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San Antonio’s School of Medicine ranked best for Hispanics
August 26, 2014

By W. Scott Bailey, San Antonio Business Journal

Hispanic Business has heaped high praise on the University of Texas Health Science Center at San Antonio's School of Medicine. In its latest Annual Diversity Report, the California-based magazine names the Alamo City institution the top medical school for Hispanics in the U.S.

The 2014 rankings are based on a number of criteria, including number of Hispanics enrolled, retention rate, percentage of students receiving financial aid, M.D. degrees awarded, number of Hispanic full-time medical school faculty and extent of programs that recruit and mentor Hispanic medical students.

During the 2012-13 academic year, 176 Hispanic students were enrolled in the Health Science Center's School of Medicine. The school awarded 48 degrees to Hispanic students last year.

The Health Science Center, which operates campuses in San Antonio, Harlingen, Edinburg and Laredo, has one of the largest concentrations of Hispanic faculty in the nation with nearly 150 full-time members.

The School of Medicine participates in a number of recruitment and mentoring programs, including the Med Ed Program in the Rio Grande Valley, and Facilitated Admissions for South Texas Scholars, a program that identifies and assists students interested in entering the School of Medicine from St. Mary's University in San Antonio, Texas A&M International University in Laredo and the former UT Pan American in Edinburg, now part of The University of Texas Rio Grande Valley.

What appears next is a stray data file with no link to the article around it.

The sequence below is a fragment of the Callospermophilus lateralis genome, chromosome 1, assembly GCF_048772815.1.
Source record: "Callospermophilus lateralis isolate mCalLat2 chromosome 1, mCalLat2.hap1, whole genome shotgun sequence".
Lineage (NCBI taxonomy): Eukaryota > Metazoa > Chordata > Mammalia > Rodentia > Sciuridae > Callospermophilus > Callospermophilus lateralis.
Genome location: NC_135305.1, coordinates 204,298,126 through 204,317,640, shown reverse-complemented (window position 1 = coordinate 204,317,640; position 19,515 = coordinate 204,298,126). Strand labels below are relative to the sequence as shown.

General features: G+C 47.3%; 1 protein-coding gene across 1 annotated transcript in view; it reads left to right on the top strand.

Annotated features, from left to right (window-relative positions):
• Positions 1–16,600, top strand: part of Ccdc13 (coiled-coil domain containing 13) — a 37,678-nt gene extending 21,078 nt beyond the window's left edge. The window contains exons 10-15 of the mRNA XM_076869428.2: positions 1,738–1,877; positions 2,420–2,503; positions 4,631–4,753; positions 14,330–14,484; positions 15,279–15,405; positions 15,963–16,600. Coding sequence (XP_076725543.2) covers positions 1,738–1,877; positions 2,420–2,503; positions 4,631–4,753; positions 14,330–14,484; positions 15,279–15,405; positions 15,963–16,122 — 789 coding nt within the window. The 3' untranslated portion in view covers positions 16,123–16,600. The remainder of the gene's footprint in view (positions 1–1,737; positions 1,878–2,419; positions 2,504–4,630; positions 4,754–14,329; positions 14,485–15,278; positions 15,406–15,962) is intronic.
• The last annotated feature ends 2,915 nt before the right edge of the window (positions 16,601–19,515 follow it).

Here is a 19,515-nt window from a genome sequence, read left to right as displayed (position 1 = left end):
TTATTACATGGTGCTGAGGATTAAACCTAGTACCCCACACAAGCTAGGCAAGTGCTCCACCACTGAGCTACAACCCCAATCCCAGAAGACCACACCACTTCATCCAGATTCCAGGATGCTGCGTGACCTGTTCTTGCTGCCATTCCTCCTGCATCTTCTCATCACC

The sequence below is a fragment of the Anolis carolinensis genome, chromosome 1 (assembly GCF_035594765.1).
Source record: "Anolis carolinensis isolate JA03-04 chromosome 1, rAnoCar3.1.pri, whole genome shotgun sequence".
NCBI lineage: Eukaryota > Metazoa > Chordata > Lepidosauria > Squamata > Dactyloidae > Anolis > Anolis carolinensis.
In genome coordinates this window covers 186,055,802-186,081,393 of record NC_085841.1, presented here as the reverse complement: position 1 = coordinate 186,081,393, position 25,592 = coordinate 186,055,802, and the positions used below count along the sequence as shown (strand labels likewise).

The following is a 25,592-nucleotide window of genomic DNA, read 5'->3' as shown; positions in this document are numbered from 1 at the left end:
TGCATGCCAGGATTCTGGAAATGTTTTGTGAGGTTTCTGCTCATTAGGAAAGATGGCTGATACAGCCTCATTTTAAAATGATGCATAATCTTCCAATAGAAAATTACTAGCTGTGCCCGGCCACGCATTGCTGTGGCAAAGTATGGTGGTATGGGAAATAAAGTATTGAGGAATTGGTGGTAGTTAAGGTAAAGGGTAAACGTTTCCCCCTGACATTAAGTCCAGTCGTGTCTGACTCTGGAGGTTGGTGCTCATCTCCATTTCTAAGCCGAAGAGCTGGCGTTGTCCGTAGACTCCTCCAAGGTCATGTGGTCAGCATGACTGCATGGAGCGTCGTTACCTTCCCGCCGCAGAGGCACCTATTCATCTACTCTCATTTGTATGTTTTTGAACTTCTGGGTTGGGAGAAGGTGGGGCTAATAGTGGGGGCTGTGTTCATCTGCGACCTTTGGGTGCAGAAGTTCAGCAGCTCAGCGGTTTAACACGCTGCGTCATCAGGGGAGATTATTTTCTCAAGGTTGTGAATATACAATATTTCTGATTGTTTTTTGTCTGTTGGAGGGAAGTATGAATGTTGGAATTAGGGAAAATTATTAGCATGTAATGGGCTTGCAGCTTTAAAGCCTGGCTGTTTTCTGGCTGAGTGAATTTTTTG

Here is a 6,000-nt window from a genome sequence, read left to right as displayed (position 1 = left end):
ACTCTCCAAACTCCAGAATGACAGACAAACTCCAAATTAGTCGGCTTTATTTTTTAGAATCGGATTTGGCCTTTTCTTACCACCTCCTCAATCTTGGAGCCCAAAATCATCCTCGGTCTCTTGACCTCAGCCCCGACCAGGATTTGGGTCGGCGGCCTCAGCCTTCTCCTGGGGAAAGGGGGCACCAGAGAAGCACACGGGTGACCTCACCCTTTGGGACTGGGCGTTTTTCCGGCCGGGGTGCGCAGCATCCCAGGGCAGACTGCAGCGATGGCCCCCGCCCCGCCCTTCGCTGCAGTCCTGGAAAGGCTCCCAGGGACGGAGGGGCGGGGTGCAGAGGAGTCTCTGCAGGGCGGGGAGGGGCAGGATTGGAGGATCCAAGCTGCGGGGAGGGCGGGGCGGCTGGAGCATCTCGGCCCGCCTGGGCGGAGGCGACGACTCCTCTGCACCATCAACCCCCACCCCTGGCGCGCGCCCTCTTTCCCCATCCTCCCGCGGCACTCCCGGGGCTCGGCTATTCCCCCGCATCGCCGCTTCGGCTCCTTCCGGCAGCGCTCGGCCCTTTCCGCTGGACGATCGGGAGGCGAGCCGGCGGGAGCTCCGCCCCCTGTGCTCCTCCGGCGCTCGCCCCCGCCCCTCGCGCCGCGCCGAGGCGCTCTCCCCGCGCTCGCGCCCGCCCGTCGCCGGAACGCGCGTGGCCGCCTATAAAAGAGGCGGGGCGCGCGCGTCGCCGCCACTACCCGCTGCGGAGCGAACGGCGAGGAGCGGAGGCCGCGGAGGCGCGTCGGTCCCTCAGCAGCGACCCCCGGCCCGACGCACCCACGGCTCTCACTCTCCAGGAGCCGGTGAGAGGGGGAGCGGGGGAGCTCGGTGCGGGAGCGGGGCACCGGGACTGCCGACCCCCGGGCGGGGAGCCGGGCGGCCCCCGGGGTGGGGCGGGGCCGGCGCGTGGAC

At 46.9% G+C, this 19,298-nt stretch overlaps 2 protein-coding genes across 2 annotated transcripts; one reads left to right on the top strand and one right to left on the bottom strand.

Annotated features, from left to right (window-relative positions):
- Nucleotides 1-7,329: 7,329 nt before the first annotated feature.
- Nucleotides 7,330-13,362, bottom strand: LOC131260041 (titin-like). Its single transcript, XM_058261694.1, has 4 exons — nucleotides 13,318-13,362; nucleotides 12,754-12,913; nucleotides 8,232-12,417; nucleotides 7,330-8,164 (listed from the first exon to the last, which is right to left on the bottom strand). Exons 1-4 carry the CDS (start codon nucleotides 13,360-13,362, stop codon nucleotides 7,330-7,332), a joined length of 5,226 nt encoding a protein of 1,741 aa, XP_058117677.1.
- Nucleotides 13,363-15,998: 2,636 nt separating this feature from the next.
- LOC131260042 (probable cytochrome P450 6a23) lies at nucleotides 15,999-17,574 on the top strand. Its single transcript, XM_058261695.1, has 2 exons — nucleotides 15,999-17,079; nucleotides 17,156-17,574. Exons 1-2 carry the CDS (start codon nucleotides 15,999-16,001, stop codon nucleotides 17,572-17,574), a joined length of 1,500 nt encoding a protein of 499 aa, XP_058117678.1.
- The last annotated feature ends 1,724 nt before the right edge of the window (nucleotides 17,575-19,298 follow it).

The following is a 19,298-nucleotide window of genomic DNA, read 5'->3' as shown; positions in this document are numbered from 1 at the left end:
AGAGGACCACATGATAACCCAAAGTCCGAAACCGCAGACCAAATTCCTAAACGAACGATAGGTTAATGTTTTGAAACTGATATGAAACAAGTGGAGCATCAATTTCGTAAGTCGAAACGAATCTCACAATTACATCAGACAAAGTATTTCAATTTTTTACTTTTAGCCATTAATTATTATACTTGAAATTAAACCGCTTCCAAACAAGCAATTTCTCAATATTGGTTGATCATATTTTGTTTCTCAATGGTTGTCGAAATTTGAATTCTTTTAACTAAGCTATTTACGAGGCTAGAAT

"More than ever before, we are striving to connect with Hispanic students in San Antonio, the Rio Grande Valley and throughout the state," says Dr. Francisco González-Scarano, dean of the School of Medicine and vice president for medical affairs at the Health Science Center. "Patients tend to relate better to physicians who are sensitive to their culture. For this reason, our School of Medicine places priority on graduating a diverse class that matches the demographics of Texas."

Health Science Center President Dr. William Henrich says González-Scarano has created an "environment of people and programs" that has raised retention rates among Hispanic students at the School of Medicine.

Nearly 20 percent of students in the School of Medicine are Hispanic, compared to the U.S. medical school average of 9 percent, according to the Association of American Medical Colleges.

 

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